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McGill University
PHGY 210
Anne- Marie Lauzon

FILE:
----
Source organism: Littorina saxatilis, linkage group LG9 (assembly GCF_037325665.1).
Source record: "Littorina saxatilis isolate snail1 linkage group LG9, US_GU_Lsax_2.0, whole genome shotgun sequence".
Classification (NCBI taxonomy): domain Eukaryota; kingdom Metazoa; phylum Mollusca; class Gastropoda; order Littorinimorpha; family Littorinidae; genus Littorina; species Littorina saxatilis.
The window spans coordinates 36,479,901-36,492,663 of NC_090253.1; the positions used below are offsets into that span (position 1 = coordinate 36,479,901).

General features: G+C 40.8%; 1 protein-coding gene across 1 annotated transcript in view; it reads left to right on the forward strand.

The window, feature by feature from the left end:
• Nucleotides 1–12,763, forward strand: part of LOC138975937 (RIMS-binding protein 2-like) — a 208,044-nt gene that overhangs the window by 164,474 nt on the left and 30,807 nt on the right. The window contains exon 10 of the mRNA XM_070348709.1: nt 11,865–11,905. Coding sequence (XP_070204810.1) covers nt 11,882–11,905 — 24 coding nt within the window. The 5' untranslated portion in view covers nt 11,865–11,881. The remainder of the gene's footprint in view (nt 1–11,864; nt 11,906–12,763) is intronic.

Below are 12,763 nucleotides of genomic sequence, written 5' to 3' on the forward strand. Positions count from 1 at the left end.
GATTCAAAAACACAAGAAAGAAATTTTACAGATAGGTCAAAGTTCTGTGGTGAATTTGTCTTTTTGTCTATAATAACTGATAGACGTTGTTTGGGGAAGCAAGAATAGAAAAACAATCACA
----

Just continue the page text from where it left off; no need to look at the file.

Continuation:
WEEK  2   Monday,  January  10 ,  2011   PHGY  210   Dr.  White     Endocrine  Control  of  Calcium  Homeostasis   • Calcium  ions:   o Play  a  key  role  in  many  fundamental  biological  processes   o Essential  structural  component  of  the  skeleton   § Normal  blood  clotting   § With  Na  and  K  helps  maintain  transmembrane  potential  of  cells   § Calcium  is  important  in   excitability  of  nervous  tissue   § Contraction  of  muscles   § Release  of  hormones  and  neurotransmitters   • Concentration  in  cellular  and  extracellular  fluid  is   ~  10  mg/100ml   o In  circulation  50%  free,  50%  bound  to  albumin   o ~99%  of  body  calcium  is  in   skeleton/bone.  Part  of  this  is  loosely  bound   o Bone  serves  as  a  calcium  reservoir   • Hormonal  Control   o Maintenance  of  plasma  calcium  is  achieved  by  exchange  between  bone   &  plasma  under  influence  of   hormones   o Hormones  also  affect  intestinal  absorption  of  calcium  and  excretion  by  kidneys     Three  Particularly  Important  Hormones   1. Parathyroid  hormone  (PTH) :  a  protein  produced  by  parathyroid  glands   a. It  serves  to  increase  circulating  levels  of  calcium   2. Calcitonin:  a  protein  produced  by  the  parafollicular  of  “C”  cells  of  the  thyroid  gland   a. It  lowers  the  circulating  levels  of  calcium   b. “anti-­‐parathyroid  hormone”   3. Vitamin  D:  a  steroid   a. It  increases  the  circulating  levels  of  calcium     The  Calcium  Cycle:   • Calcium  is  obtained  in  the  diet  from  milk,  cheese,  eggs,  butter,  etc   • It  is  absorbed  form  the  digestive  tract   in  the  duodenum  and  upper   jejunum  of  the  intestine   o Intestinal  Ca  absorption  is  increased  by  Vit  D  and   PTH   • Calcium  circulating  in  plasma :   o Some  calcium  will  be  deposited   in  bone  or  cells  of  other  tissues   § Calcitonin  increases  deposition  in  bone   o Some  will  go  through  the  kidney  and  be  excreted  in  the  urine   § Calcitonin  increases  this  calcium  loss   o When  plasma  concentration  is   below  10  mg/100ml  then  PTH  will  stimulate  reabsorptio n  of  calcium   from  the  intestine  and  kidney  and  increase  removal  of  calcium  from  the  bone   –  this  is  called  bone   resorption   o Therefore,  stable  blood  calcium  levels  are  dependent  on  exchange  of  calcium  between  bone  and   plasma  under  the  influence  of  the  above   hormones     Parathyroid  Hormone   • Secreted  from  parathyroid  chief  cells  that  are  embedded  in  the  surface  of  the   thyroid   • There  are  4  parathyroid  glands  located  at  the  back  of  the  thyroid  gland     1   WEEK  2   • If  parathyroids  are  removed,  there  is  a  drop  in  calcium  levels  resulting  in  tetanic  convulsions  and  death   • Structure   o 84  amino  acid  mature  polypeptide,  however  only  the  N-­‐terminal  34  amino  acids  are   important  for  full  activity   o Synthesized  as  part  of  a  larger  precursor  protein,   preproparathyroid  hormone .  Proteolytic  cleavage   renders  the  mature  form  of  PTH   o Short  half  life  –  3  to  18  minutes  (depending  on  the  person)     Functions  of  PTH   • Increase  the  concentration  of  plasma  calcium   o 1)  Bone  Resorption:  increases  bone  demineralization  thereby   increasing  calcium  concentration  in   body  fluids   o 2)  Kidney:  increase  resorption  of  calcium  in  proximal  convoluted  tubule   o 3)  Vitamin  D  Synthesis:   stimulate  conversion  of  25-­‐hydroxyvitamin  D3  to  the  biologically  active  form   of  Vitamin  D  (1,25  D3)  primarly  in  the  kidney   § 25  hydroxyvitamin  D3  has   a  long  half-­‐life  since  it  is  a  storage  form  and  not  biologically   active  form   o 4)  Gut:  PTH  and  1,25D3  facilitate  the   absorption  of  Ca  from  the  gut   • Control  of  PTH  release   o Controlled  directly  by  the  circulating   concentration  of  calcium   • Mechanism  of  PTH   activity   o Binds  to  its  cognate  receptor  on  target   cells   o Stimulates  adenylyl  cyclase  to   increase   production  of  cAMP     Problems  with  Parathyroid  Gland  Function   1. HYPOFUNCTION   a. Hypoparathyroidism :  low  levels  of  PTH  in  circulation   b. Symptoms:   i. Low  plasma  calcium  (hypocalcemia)   ii. Production  of  biologically  active  Vitamin  D  is   decreased   iii. Tetany  –  Convulsions  (more  serious  clinical  manifestations)   .  If  Calcium  <  7mg/100  ml,  increased  neural  overexcitability  leading  to  muscle   spasms   . Muscles  contract  spontaneously  and  remai n  contracted   . Spasms  of  laryngeal  muscles  can  lead  to  death  (asphyxiation)   c. Treatment   i. Administration  of  vitamin  D  and  Calcium  supplements   ii. Not  feasible  to  give  PTH  because  it  is  a  protein  and  needs  to  be  injected   2. HYPERFUNCTION   a. Hyperparathyroidism :  caused  by  adenoma  of  parathyroid  glands   b. Symptoms:   i. High  levels  of  circulating  PTH  and  high  production  of  1,25  D3   (biol.  active  Vit.  D)   ii. High  PTH  stimulates  bone  resorption  and  calcium  resorption  from  kidney   iii. 1,25  D3  increases  calcium  absorption  in  the  intestines   iv. Both  of  these  lead  to  ELEVATED  CALCIUM  in  circulation   . Leads  to  kidney  stones  (common  symptom)   . In  severe  cases,  can  get  cardiac  arrhythmias,  depressed  neuromuscular  excitability,   calcium  deposition  on  walls  of  blood  vessels,  and  cartilaginous  regions  of  bones       2   WEEK  2   c. Treatment   i. Surgery  to  remove  the  parathyroids  (not  necessarily  all  4  glands),  and  replacement   ++ therapy  for  1,25D3  and  Calcium     Vitamin  D   • Available  from  limited  dietary  sources  such  as  cod  liver  oil  and  fatty   fish   • Synthesized  from  a  cholesterol  metabolite  (technically  it  is  not  a  vitamin   then)   • Synthesis  involves  several  tissues  (Skin,  liver,  and  kidney)   • Synthesis   o 1)  UVB  light  +  7-­‐dehydrocholesterol  (skin)   o 2)  25-­‐hydroxylation  in  liver   o 3)  1-­‐hydroxylation  in  kidney  and  several  peripheral  tissue   § yields  1,25  dihydroxyvitamin  D3   • Can  have  local  synthesis  of  1,25  D3  in  different  tissues  that  are   measured  in  different  ways.   • Physiological  Function   o 1)  1  Function:  increase  calcium  absorption  in  the  intestine   o 2)  Regulates  the  immune  system   –  has  an  anti-­‐inflammatory  role   o 3)  Has  anti-­‐cancer  properties  (colon  cancer)   • Regulation  of  Vitamin  D  Synthesis  In  the  Kidney   o Increased  in  low  calcium  conditions  (where  PTH  is  increased)   o Decreased  by  high  calcium  levels   • In  northern  countries,  absence  of  UVB  may  lead  to  vitamin  D   deficiency   o Deficient  bone  mineralization   –  manifests  as  Rickets  in  growing  individuals   § If  missing  the  receptor  you  lose  normal  hair  function  and  can’t  treat  it   § If  you  have  a  deficiency  in  synthesis  you  can  give  supplements   o More  severe  in  dark -­‐skinned  people   § 6  fold  difference  in  ability  of  light  skinned  people  compared  to  dark  skinned  in  Vitamin  D   production   • Synthesis  can  also  be  defective  with  renal  failure   o Deficient  1-­‐hydroxylation  in  kidney   • Low  vitamin  D  in  Adults  leads  to   osteomalacia  (soft  bone  –  bone  defect)   o Not  enough  mineral  in  bone,  compared  to  osteoporosis  where  there  is  not  enough  proteinaceous   matrix     Calcitonin   • 32  Amino  acid  calcium-­‐lowering  peptide  hormone     o All  32  a.a.  are  necessary   • It  lowers  plasma  calcium  by  promoting  transfer  of  Calcium   from  blood  to  bone   ++ • Increases  urinary  excretion  of  Ca   • Regulation:   o Rise  in  plasma  calcium  increases  release  of  calcitonin   o Decrease  in  plasma  calcium  decreases  release  of  calcitonin   • Less  important  biologically  than  PTH  or  1,25  D3   o Absence  of  calcitonin   doesn’t  compromise  calcium  homeostasis     Adrenal  Glands   • Located  adjacent  to  the  upper  surface  of  kidneys   • Heavier  in  males   • Two  distinct  tissues:   cortex  and  medulla     3   WEEK  2   • Comparison  of  Cortex  and  Medulla   o A)  Histologically:   § Cortex  contains  large  lipid  containing  epithelial  cells   § Medulla  has  chromaffin  cells  with  fine  brown  granules   when  fixed  with  potassium  bichromate   o B)  Origin:   § Cortex  is  derived  from  mesoderm   § Medulla  is  derived  from  the  neural  crest   o C)  Function:   § Cortex  produces  steroid  hormones   • Glucocorticoids  (ex:  cortisol  in  humans,   corticosterone  in  rodents)   • Mineralocorticoids  (ex:  aldosterone)   • Progestins   § Medulla  produces  catecholamines,  epinephrine,  and  norepinephrine,  and  some  peptide   hormones  (ex:  enkephalins,  dynorphins,  and  atrial   natriuretic  peptides)     Adrenal  Cortex   • 3  morphologically  and  functionally  different  layers  *not  going  to  ask  to   differentiate  between  the  names*   o zona  glomerulosa  (mostly  mineralocorticoids  like  aldosterone)   o zona  fasciculate  (mostly  glucocorticoids  like  cortisol)   o zona  reticularis  (produces  glucocorticoids,  progestins,  androgens,   and  estrogens   • Layers  produce  different  sets  of  hormones  because  they  have  different   enzymes  present  in  them  -­‐  *don’t  need  to  memorize  structures  to  the  right*   • Activity  in  the  zona  fasciculate  and  zona  reti cularis  is  controlled  by   pituitary  hormone  adrenocorticotropin  (ACTH)   • 18-­‐hydroxylase  is  present  only  in  the  zona  glomerulosa   o important  to  the  synthesis  of  mineralocorticoids   α • 17 -­‐hydroxylase  is  absent  in  the  zona  glomerulosa  because  it  does  not  produce  glucocorticoids   • The  adrenal  cortex  hardly  stores  its  hormones,  they  are   released  into  the  blood   almost  immediately     Molecular  Mechanisms  of  Action  of  Steroid  Hormones   • Functions  to  regulate  (increase/decrease)  transcription  of  hormone/receptor-­‐ specific  target  genes   • Regulated  genes  vary  between  tissues  and  relate  specifically  to  the  functions  related   to  each  steroid  hormone  as  well  as  the  physiological  function  of  that  tissue   • Steroid  receptor  is  found  unbound  in  the  cytoplasm  wit h  a  carrier,  but  upon   binding  the  steroid  it  will  translocate  to  the  nucleus  and  regulate  transcription     Physiological  Roles  of  Adrenal  Hormones   • Aldosterone:   o Responsible  for  sodium  metabolism   + § Increases  reabsorption  of  Na  by  the  kidney   o Also  affects  the  plasma  concentration  of  K  and  H    (decreases)   § Loss  of  K  and  H occurs  in  the  urine  to  balance  the  reabsorption  of  Na   § Because  aldosterone  stimulates  production  of  a  particular  exchanger           4   WEEK  2   Glucocorticoids   • Cortisol  in  humans   • Corticosterone  in  rodents   • 1)  SALT  RETENTION   o Some  activity,  but  it  is   less  effective  than  aldosterone   o In  some  conditions,  they  can  have  low  affinity  for  mineralocorticoid  receptors   o Can  be  important  under  pathological  conditions  when  plasma  cortisol  remains  elevated   • 2)  EFFECTS  ON  PROTEIN  AND  CARBOHYDRATE  METABOLISM   o Stimulate  synthesis  of  gluconeogenic  enzymes  in  hepatocytes  and  a  number  of  enzymes  that   breakdown  proteins  in  muscle  and  other  tisues   § Leads  to  release  of  amino  acids  that  enter  the  liver  and  are  converted  to  glucose  and   glycogen  through  gluconeogenesis   o Decreases  glucose  uptake  by  muscle  and  adipose  tissue   o Decreases  glycolysis   (glucose  oxidation)   § All  of  these  result  in  INCREASE  OF  BLOOD  GLUCOSE  LEVELS  that  then  causes   an  increase  in   insulin  secretion   o Increased  blood  glucose  because  of  excess  glucocorticoid  activity  is  called   adrenal  diabetes   § Prolonged  cases  can  lead  to  destruction  of  Beta  cells  of  pancreas  ie:   diabetes  mellitus   • 3)  LIPID  METABOLISM   o Glucocorticoids  maintain  or  increase  levels  of   lipolytic  enzymes  in  adipose  tissue  cells   o Augments  lipolytic  action  of  other  hormones   § Ex:  epinephrine   o Lipids  are  used  as  fuel   § Excess  glucocorticoids  results  in   hyperlipidemia  and  hypercholesterolemia   • 4)  ANTI-­‐INFLAMMATORY  /  IMMUNOSUPPRESSIVE  ACTIONS  OF  GLUCOCORTICO IDS   o Reduce  inflammatory  response   at  sites  of  injury   o Cause  atrophy  of  the  lymphatic  system   o Decreases  levels  of  circulating  lymphocytes   –  reduce  antibody  formation   § Used  in  organ  transplantation     o Glucocorticoids  also   decrease  histamine  formation  –  decrease  allergic  reactions     • 5)  EFFECTS  OF  GLUCOCORTICOIDS  ON  BONE   o Decrease  in  protein  matrix   because  of  protein  catabolic  effect   § Increased  loss  of  Ca  from  bone  manifests  as   osteoporosis  (recall  the  definition  of  osteoporosis  above)     Control  of  Glucocorticoid   Secretion   • Controlled  by  pituitary  adrenocorticotropin  (ACTH)  –  39  amino  acid   polypeptide   o Synthesized  as  proopiomelanocortin  (POMC)   • Feedback  control  of  cortisol  secretion  is  controlled  by  the  hypothalamus   and  anterior  pituitary   • In  humans,  only  cortisol  exerts  negative  feedback  for  ACTH  release   o Enzyme  deficiencies  (ex:  lack  of  11 β-­‐hydroxylase)  prevent   cortisol  production  so  ACTH  secretion  is  not  regulated  anymore   § Referred  to  as  congential  adrenal  hyperplasia   • Treatment:     o Administration  of  cortisol   § a)  Corrects  deficiency   § b)  Normalizes  secretion  of  ACTH           5   WEEK  2   Mechanism  of  Action  of  ACTH   • Binds  specific  ACTH  receptor  on   membranes  of  zona  fasciculate  and  zona  reticularis  cells   • Stimulation  of  andenylyl  cyclase  –  increased  production  of  cAMP   • Activate  steroidogeneic   enzymes  to  increase  synthesis  and  release  of  steroid  hormones     Daily  Rhythm  of  Pla sma  Cortisol  and  ACTH   • Diurnal  rhythm  of  ACTH  and  cortisol  secretion   o Minimal  at  midnight,  maximum  in  the  morning   • Rhythm  may  be  independent  of  sleep   • Rhythm  is  abolished  by  stre ss  and  Cushing’s  disease   • Responsible  for  Jetlag     Glucocorticoids  and  Stress  Responses   • A  variety  of  stress  stimuli  (psychological  or  physical)  induce  a  significant  increase  in  synthesis  and   release  of  CRH,  ACTH,  and  cortisol   o Ex:  pain,  fear,  exercise,   hunger,  cold,  hemorrhage,  etc   • Release  of  cortisol  during  stress  can  be  ADVANTAGEOUS   o Provides  energy  and  amino  acids  through  breakdown  of  tissue  proteins  (especially  under   conditions  where  normal  feeding  isn’t  feasible   –  starvation)   • Can  also  be  DISADVANTAGE OUS   o Cortisol  inhibits  wound  healing   • Prolonged  stress  maintains   constantly  high  levels  of  glucocorticoids  that  would  lead  to  increased   blood  glucose  (diabetes  mellitus),  decreased  immune  responses  (susceptibility  to  infections),  loss  of   bone,  etc.         6   WEEK  2   Wednesday,  January  12 ,  2011   PHGY  210   Dr.  White     Pathophysiology  of  Adrenal  Cortex   • ADDISON’S  DISEASE:  hypofunction   o Characterized  by  failure  of  the  adrenal  cortex  to  produce   adrenocortical  hormones   o May  involve  total  destruction  of  the  gland   o Mostly  due  to  atrophy  of  the  adrenal  glands  due  to   tuberculosis  infection   § Also  involves  the  medulla  as  well  as  the  cortex   o Results  in  glucocorticoid  and  mineralocorticoid  deficiencies   o Glucocorticoid  deficiency   § Low  blood  sugar  (particularly  between  meals )   § Decreased  lipolysis   § Decrease  in  gluconeogenesis   § This  leads  to  a  lack  of  energy,  muscle  weakness,  and  an  inability  to  take  stress   o Mineralocorticoid  deficiency   § Since  these  stimulate  sodium  reabsorption  in  kidney   –  low  sodium  in  the  plasma  –   “Hyponatremia”   § Will  also  have  decrease  in  Chlorine  and  water  reabsorption   § All  of  these  are  lost  in  the  urine  causing:   • Decrease  in  ECF   • Decrease  in  Plasma  Volume   • Decreased  cardiac  output   § Recall,  when  sodium  is  reabsorbed,  potassium  and  protons  are  pumped  out  instead   + + § Here,  we  have  an  increase  in  K  and  H  that  is  reabsorbed  from  urine   o Mineralocorticoid  deficiency  is  the  more  dangerous  consequence  of  adrenal  hypofunction   § Addison’s  disease  patients  will  die  of  shock  7  days  after  a  complete  absence  of   mineralocorticoids   o Treatment:  Administration  of  hormones   § (Glucocorticoid)  Cortisol  à  carbohydrate  metabolism   § (Mineralocorticoid)  Aldosterone  à  controls  electrolyte  blood  levels   • CUSHING’S  DISEASE:  hyperfunction   o Characterized  by:  hyperplasia  of  the  adrenal  cortex  due  to  increased   circulating  levels  of  ACTH   § Similar  to  non-­‐toxic  goiter  in  the  sense  that  there  is  no  negative   feedback  loop  of  TSH  on  the  thyroid  à  causes  hyper-­‐production  of   hormones  in  this  case   o Excessive  production  of  glucocorticoids  as  well  as  increased  production  of   mineralocorticoids  (opposite  of  Addison’s  Disease)   o Effects  of  Glucocorticoid  increase:   § Increase  in  blood  glucose  (adrenal  diabetes)   § Increase  in  insulin  secretion   • If  prolonged,  can  cause  cells  to  burn  out  leading  to  Frank   Diabetes  Melitus  (permanent   –  Life  long)   § Decrease  in  protein  synthesis   § Increase  in  protein  breakdown   • Can  get  osteoporosis  due  to  the  loss  of  protein  from  bone   o Effects  of  Mineralocorticoid  increase:   § Increase  in  Na -  ‐  hypernatremia   § Increase  in  chlorine  and  water  reabsorbed  from  urine  as  well     7   WEEK  2   § Leads  to:   • Increase  in  ECF   • Increase  in  Plasma  Volume   • Hypertension  (high  blood  pressure)   § Decrease  in  K  (hypokalemia)  and  decrease  in  H  (Alkalosis)   o Leads  to  an  increase  in  sex  hormones  and  Androgens  à  can  cause  masculinity  in  females   o Diagnosis  based  on:   § Puffiness  of  face  (water  retention)   § Masculinizing  effect  on  females   § Hypertension  (water  retention  and  elevated  sodium)   § Increase  blood  glucose   § Increased  steroid  metabolites  in  urine  (above  basal  levels)   o Treatment:   § Surgery:  subtotal  removal  of  adrenal  cortex     The  Pancreas  as  an  Endocrine  Organ   • Located  behind  the  stomach   • Has  both  endocrine  and  exocrine  functions   o 99%  of  pancreas  is  exocrine   –secretes  digestive  enzymes   o Scattered  within  the  exocrine  pancreas  are  small  areas  of  endocrine  structures  called   Islets  of   Langerhans  –  these  are  a  compact  mass  of  cells  with  very  good  vascularization   • ~  60%  of  cells  in  Islets  of  Langerhans  are  Beta -­‐Cells  –  these  synthesize  insulin   • ~  25%  are  alpha-­‐cells  –  these  synthesize  Glucagon   o There  are  small  numbers  of  other  types  of  cel ls  ex:  Delta  cells  that  synthesize  somatostatin  and  other   hormones   • Insulin  and  Glucagon  are  small  protein  hormones  that   control  blood  glucose  concentrations   • Insulin  is  more  important  than  glucagon  –  insulin  deficiency  and/or  absence  compromises  the  well   being  of  the  individual  significantly .  If  untreated,  may  be  fatal.   o Insulin  DECREASES  blood  glucose  levels   o Glucagon  INCREASES  blood  glucose  levels   o Loss  of  glucagon  can  be  compensated  for  by  glucocort icoids,  but  insulin  loss  does  not  have  a  backup     Actions  of  Insulin   • Insulin  controls  blood  glucose  concentrations   –  it  is  the  only  hormone  that  acts  to  primarily  decrease   blood  glucose  levels   o Glucose  is  always  present  in  the  blood.   Even  while  fasting,  have  80mg/100mL  ~  5mM,  however,   there  is  very  little  free  in  tissues   o Glucose  does  not  diffuse  very  readily  into  most  cells ,  except  in  the  brain,  and  must  be  transported   § Glucose  is  hydrophilic   –  not  lipid  soluble   o A)  In  the  liver  and  muscle  cells,  glucose  is  converted  into  glycogen   o B)  In  the  adipose  tissue,  it  is   converted  into  fat  and  stored  for  later  use   o C)  In  many  cells  of  the  body  it  is   oxidized  to  produce  energy   • Insulin  Receptor   o Membrane  receptor   –  stimulates  insertion  of  glucose  transport   proteins  from  the  cytoplasm  to  the  plasma  membrane   § Results  in  increased  glucose  uptake     Insulin  Deficiency   • Results  from  autoimmune  destruction  of   Beta-­‐cells  of  Islets  of  Langerhans  –   leads  to  Diabetes  Mellitus   o Here,  most  tissues  cannot  take  up  glucose  efficiently  and   glucose  accumulates  in  circulation   • Occurs  even  if  no  g lucose  is  in  the  diet  because  the  body  resorts  to  gluconeogenesis    -­‐-­‐  the  breakdown  of   non-­‐structural  proteins  to  amino  acids  and  synthesis  of  g lucose     8   WEEK  2   • Under  these  conditions,  free  fatty  acids  (FFA)  becomes  the  principal  source  of   energy  –  increased  lipolysis.  Usually  into  4  carbon  short -­‐chain  fatty  acids.   • However,  fat  inefficiently  used   –  incomplete  oxidation  of  FFA  and  increased   circulating  acetoacetic  acid  and  Beta-­‐hydroxybutyric  acid  (metabolic  acidosis)   and  acetone  (ketosis  –  acetone  smell  in  breath  of  untreated  diabetics)   • Leads  to  decreased  blood  pH  that  causes  diabetic  coma  and  even  death,   unless  appropriate  treatment  is  provided     Other  Symptoms  of  Diabetes  Mellitus   • Increase  in  blood  glucose   • At  >  180mg%,  glucose  spills  over  into  urine,  causing  glycosuria   • Leads  to  loss  of  water  in  urine  causing  polyurea  –  dehydration  and  increased  thirst  (called  polydipsia)     • As  mentioned  above,  untreated  d iabetes  leads  to  ketosis  and  metabolic  acidosis   • Administration  of  insulin  injections  is  needed  to  restore  the  individual  back  to  normal   • In  diabetic  comas,  acidosis  and  associated  electrolyte  imbalances  must  be  corrected  in  addition  to  insulin   administration     Causes  of  Diabetes  Mellitus   • Diabetes:  comes  from  “running  through”  in  Greece  –  term  was  used  to  describe  the  symptom  of  polyuria   • Mellitus  referred  to  “sweet”   –  distinguishes  from  urine  polyuria  that  is  produced  by  people  suffering  from   anti-­‐diuretic  hormone  (ADH)  deficiency  called   Diabetes  Insipidus   • In  adults,  diabetes  mellitus  may  be  of  two  types  due  to  a  deficiency  of  Insulin  (TYPE  1    -­‐-­‐  insulin   dependent  diabetes  mellitus )  or  hypo-­‐responsiveness  to  Insulin  (TYPE  2  –  insulin  independent  diabetes   mellitus.     TYPE  1  or  INSULIN  DEPENDENT  DIABETES  MELLITUS   • A)  Destruction  of  Beta  cells  f  pancreas   –  impairs  synthesis  of  insulin   o Most  cases   o Autoimmune  disease   o Treatment:  administration  of  insulin  and  dietary  monitoring   • B)  Defective  insulin  release   o Treatment  –  drugs  stimulating  insulin  release  can  be  administered  with  proper  diet   • When  insulin  is  administered  as  a  diabetes  treatment,  dose  control  is  im  ant o Too  much  insulin  =  severe  decrease  in  blood  glucose  content   o When  glucose  reaches   20-­‐30  mg/100ml,  the  availability  of  glucose  for  the  brain  is  not  sufficient.   The  individual  may  fall  into  a   coma  known  as  an  insulin  shock  or  hypoglycemic  coma   § Must  be  treated  with   immediate  administration  of  glucose  otherwise  death  or  permanent   brain  damage  may  occur     TYPE  2  or  INSULIN-­‐INDEPENDENT  DIABETES  MELLITUS   • Insulin  levels  are  normal  or  abnormally  high !   • Problem  is  hypo-­‐responsiveness  of  target  cells  to  insulin   o Insulin  resistance  develops  often  due  to  the  decreased  number  of  insulin  receptors  on  target  cells   • Associated  with  obesity  due  to  overeating   • Prolonged  high  insulin  levels  decrease  the  number  of  receptors   –  downregulation  of  receptors   • Treatment:   o Proper  diet  and  exercise   § Decrease  in  caloric  intake  (can  be  done  medicinally),  this  decreases  insulin,  leads  to   upregulation  of  receptors   § Insulin  receptors  increase  in  response  to  frequent  endurance  exercise   (regardless/independent  of  changes  in  body  weight)       9   WEEK  2     Juvenile  Diabetes  Mellitus   • Juvenile  diabetes  mellitus  appears  in  childhood  and  is   insulin  dependent   • The  beta  cells  DO  NOT  produce  insulin   o Usually  the  auto-­‐immune  type  of  diabetes!   • Treatment:  Administration  of  insulin     Measurement  of  Glucose  Tolerance   • How  do  we  diagnose  diabetes?     o Glucose  Tolerance  Test:   § Glucose  tolerance  is  decreased  in  diabetes   (low  or  absence  of  insulin)   o   Glucose  tolerance  is  increased  in   hyperinsulinism   • After  a  fast  (overnight)  of  12  hours,  a  patient  is  given  0.75  to  1.5  g  of  glucose/kg  of   body  weight   • Blood  is  taken  before  administration,  and  at  30 -­‐60  minute  intervals  th ereafter  for  3  to   4  hours.  Glucose  is  measured.   • Blood  glucose  in  a  normal  individual  increases  in  ~  1  hour  from  80  mg  /  100  ml,  to       130  mg/ml.   o After  ~2-­‐3  hours,  it  returns  to  normal   • In  a  diabetic,  the  increase  in  blood  glucose  is  greater  than  normal  and  returns  to   normal  more  slowly     Control  of  Insulin  Secretion   • Efficient  feedback  control  of  insulin  release  is  essential  to  avoid  hypoglycemia   • Several  mechanisms:   o A)  Most  important,  beta  cells  respond  to  levels  of  blood  glucose  secreting  little  or  no  insulin   when  blood  glucose  is  low,  but  secreting  much  more  when  the  blood  glucose  is  high   o B)  Also,  gastrin  release  and  vagal  impulses  to  the  beta  cells  induce  insulin  release ,  as  a  result,   insulin  starts  to  leave  the  pancreas  even  before  the  blood  glucose  begins  to  rise  during  meals   § Signals  the  beta  cells  as  a  response  to  the  act  of  eating     Glucagon   • A  peptide  hormone  that  is   synthesized  and  released  by  alpha  cells  of  the  pancreas   • Metabolic  functions  are  opposite  of  insulin’s   –  resembles  those  of  epinephrine   • Raises  blood  sugar  by   promoting  glucogenolysis  (breakdown  of  glycogen)  and  gluconeogenesis   (synthesis  of  glucose  from  carbon  units)  in  the  liver   • In  adipose  tissue,  glucagon  increases  rate  of  lipolysis  leading  to  increased  concentration  of  free  fatty  acids   (FFA)  in  circulation   • Glucagon  interacts  with  a  G-­‐protein  coupled  membrane  receptor,  stimulating  the  activity  of  adenylyl   cyclase,  increasing  the  production  of  cyclic  AMP   • Glucagon  release  is  controlled  by  the  concentration  of  glucose  in  circulation   o Low  Blood  Glucose  content  stimulates  alpha-­‐cells  of  pancreas  thereby  increasing  synthesis  and  release   of  glucagon   o High  Blood  Glucose  content  would  decrease  release  and  decrease  synthesis  of  glucagon   • Glucagon  is  not  as  important  as  insulin   o Other  hormones  can  increase  blood  glucose  content ,  such  as  cortisol  (glucocorticoids),  as  well  as   epinephrine,  norepinephrine,  etc.     Growth  Hormone     • Produced  by  anterior  lobe  of  the  pituitary   • Also  known  as  Somatotropin  (STH)   • Responsible  for  growth       10   WEEK  2   • IT  is  a  single  chain  polypeptide  with  species   specificity—ex:  only  human  GH  works  in  humans,  rat  and   bovine  GH  does  not.   • Increases  protein  synthesis  in  many  tissues  (Bone,  muscle,  kidney,  and  liver)  by   enhancing  a.a.  uptake   by  cells  and  accelerating  transcription  and  translation  of  mRNA   • Also  increases  the  rate  of  lipolysis  and  utilization  of  free  fatty  acids  as  a  source  of  energy   o This  is  a  direct  effect  of  GH,  it  is  NOT  MEDIATED  BY  SOMATOMEDINS   • Somatomedins:   o These  are  the  many  effects  of  GH  mediated  by  substances  produced  by  the  liver  and  would  lead  to   under  stimulation  of  GH   –  somatomedins  are  the  end  organ  hormones  resulting  from  GH